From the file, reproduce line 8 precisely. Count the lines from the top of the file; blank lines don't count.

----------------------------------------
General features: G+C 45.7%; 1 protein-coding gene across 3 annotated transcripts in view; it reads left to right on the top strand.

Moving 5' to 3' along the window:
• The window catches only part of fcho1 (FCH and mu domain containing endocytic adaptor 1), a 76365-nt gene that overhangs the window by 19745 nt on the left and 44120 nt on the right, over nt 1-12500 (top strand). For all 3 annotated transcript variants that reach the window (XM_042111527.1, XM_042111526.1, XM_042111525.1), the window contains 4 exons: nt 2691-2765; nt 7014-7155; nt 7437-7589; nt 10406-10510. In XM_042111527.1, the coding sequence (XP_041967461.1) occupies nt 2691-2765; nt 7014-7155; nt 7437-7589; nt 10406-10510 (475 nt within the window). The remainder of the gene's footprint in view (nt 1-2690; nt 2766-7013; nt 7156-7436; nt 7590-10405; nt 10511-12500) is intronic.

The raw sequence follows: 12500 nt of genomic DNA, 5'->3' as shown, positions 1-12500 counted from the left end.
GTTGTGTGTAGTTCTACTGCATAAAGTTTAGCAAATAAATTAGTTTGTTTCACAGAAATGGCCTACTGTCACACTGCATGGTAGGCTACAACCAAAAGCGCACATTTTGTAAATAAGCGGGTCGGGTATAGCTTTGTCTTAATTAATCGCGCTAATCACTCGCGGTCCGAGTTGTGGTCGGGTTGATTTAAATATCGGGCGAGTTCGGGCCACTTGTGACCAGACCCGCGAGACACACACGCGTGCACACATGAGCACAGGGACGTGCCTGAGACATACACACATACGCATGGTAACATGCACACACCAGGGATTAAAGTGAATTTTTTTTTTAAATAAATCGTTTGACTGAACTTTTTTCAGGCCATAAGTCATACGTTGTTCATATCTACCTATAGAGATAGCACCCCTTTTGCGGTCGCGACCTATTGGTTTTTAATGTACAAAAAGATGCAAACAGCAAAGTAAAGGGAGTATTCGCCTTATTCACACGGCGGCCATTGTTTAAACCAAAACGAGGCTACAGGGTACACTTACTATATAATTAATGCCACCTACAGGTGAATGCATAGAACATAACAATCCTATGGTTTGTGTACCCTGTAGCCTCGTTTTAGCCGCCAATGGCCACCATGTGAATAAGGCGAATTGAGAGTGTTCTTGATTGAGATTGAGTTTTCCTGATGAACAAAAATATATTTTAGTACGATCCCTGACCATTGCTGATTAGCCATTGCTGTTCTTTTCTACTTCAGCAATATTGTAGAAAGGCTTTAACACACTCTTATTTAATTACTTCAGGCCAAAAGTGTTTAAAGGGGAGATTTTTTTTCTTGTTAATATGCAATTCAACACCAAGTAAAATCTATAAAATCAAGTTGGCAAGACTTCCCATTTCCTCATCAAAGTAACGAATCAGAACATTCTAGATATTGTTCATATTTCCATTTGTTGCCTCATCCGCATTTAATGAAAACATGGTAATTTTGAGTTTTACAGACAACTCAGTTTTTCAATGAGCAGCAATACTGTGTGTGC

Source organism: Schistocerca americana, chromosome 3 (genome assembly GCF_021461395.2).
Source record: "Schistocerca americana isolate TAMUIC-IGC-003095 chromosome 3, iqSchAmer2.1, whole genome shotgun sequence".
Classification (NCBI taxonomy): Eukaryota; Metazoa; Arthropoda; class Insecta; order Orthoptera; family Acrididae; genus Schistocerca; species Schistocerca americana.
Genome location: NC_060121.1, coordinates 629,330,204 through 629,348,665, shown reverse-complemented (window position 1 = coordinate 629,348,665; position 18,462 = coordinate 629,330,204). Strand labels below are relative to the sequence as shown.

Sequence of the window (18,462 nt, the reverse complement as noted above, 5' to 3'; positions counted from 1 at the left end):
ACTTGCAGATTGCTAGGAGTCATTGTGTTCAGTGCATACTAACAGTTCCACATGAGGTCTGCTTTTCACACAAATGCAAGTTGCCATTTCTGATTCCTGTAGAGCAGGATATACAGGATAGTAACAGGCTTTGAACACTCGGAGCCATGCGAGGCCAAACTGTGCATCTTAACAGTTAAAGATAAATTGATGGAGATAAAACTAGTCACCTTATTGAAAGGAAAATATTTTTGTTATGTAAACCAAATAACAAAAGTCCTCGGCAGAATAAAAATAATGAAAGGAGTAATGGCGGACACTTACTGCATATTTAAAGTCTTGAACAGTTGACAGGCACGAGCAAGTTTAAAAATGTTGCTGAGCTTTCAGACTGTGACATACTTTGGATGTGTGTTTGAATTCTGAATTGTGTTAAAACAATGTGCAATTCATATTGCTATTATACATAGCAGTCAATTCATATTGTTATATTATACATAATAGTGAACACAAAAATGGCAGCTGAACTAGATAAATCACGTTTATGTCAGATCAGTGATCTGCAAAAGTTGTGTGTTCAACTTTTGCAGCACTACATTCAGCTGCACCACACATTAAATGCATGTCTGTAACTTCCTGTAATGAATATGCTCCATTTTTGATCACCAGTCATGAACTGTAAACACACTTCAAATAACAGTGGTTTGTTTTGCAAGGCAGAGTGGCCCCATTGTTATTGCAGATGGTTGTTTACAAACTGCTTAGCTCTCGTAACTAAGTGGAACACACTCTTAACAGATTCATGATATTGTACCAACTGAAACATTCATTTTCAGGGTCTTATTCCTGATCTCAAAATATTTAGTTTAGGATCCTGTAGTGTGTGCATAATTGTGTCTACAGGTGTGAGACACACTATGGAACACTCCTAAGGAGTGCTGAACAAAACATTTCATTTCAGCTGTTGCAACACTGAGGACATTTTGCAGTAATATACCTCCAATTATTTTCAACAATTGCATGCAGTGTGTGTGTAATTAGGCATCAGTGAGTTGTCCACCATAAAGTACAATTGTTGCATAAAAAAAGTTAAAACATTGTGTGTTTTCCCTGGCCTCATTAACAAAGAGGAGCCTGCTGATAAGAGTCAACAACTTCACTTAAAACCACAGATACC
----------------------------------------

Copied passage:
Classification (NCBI taxonomy): Eukaryota; Metazoa; Arthropoda; class Insecta; order Orthoptera; family Acrididae; genus Schistocerca; species Schistocerca americana.